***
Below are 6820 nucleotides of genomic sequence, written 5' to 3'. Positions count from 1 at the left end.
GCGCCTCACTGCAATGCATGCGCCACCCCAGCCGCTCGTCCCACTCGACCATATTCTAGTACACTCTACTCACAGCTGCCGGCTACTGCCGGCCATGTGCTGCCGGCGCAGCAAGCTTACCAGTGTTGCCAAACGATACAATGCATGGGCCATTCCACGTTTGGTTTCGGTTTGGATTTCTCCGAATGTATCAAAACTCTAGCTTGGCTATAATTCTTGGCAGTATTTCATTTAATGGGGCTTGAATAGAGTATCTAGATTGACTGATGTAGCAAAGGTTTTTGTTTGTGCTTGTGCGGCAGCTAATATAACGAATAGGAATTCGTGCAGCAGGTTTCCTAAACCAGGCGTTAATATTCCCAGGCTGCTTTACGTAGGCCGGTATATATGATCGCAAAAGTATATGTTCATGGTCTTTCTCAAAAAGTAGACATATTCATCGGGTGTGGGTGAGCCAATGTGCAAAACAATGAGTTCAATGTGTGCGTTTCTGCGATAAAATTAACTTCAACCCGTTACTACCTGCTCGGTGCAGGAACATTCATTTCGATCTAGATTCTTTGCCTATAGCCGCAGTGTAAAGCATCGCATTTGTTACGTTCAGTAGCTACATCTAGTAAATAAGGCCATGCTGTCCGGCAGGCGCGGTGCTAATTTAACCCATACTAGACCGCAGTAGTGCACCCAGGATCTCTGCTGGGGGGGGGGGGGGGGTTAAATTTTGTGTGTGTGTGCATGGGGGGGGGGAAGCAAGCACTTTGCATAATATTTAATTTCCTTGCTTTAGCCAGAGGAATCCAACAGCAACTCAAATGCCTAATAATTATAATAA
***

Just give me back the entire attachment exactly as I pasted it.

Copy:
Below are 6820 nucleotides of genomic sequence, written 5' to 3'. Positions count from 1 at the left end.
GCGCCTCACTGCAATGCATGCGCCACCCCAGCCGCTCGTCCCACTCGACCATATTCTAGTACACTCTACTCACAGCTGCCGGCTACTGCCGGCCATGTGCTGCCGGCGCAGCAAGCTTACCAGTGTTGCCAAACGATACAATGCATGGGCCATTCCACGTTTGGTTTCGGTTTGGATTTCTCCGAATGTATCAAAACTCTAGCTTGGCTATAATTCTTGGCAGTATTTCATTTAATGGGGCTTGAATAGAGTATCTAGATTGACTGATGTAGCAAAGGTTTTTGTTTGTGCTTGTGCGGCAGCTAATATAACGAATAGGAATTCGTGCAGCAGGTTTCCTAAACCAGGCGTTAATATTCCCAGGCTGCTTTACGTAGGCCGGTATATATGATCGCAAAAGTATATGTTCATGGTCTTTCTCAAAAAGTAGACATATTCATCGGGTGTGGGTGAGCCAATGTGCAAAACAATGAGTTCAATGTGTGCGTTTCTGCGATAAAATTAACTTCAACCCGTTACTACCTGCTCGGTGCAGGAACATTCATTTCGATCTAGATTCTTTGCCTATAGCCGCAGTGTAAAGCATCGCATTTGTTACGTTCAGTAGCTACATCTAGTAAATAAGGCCATGCTGTCCGGCAGGCGCGGTGCTAATTTAACCCATACTAGACCGCAGTAGTGCACCCAGGATCTCTGCTGGGGGGGGGGGGGGGGTTAAATTTTGTGTGTGTGTGCATGGGGGGGGGGAAGCAAGCACTTTGCATAATATTTAATTTCCTTGCTTTAGCCAGAGGAATCCAACAGCAACTCAAATGCCTAATAATTATAATAA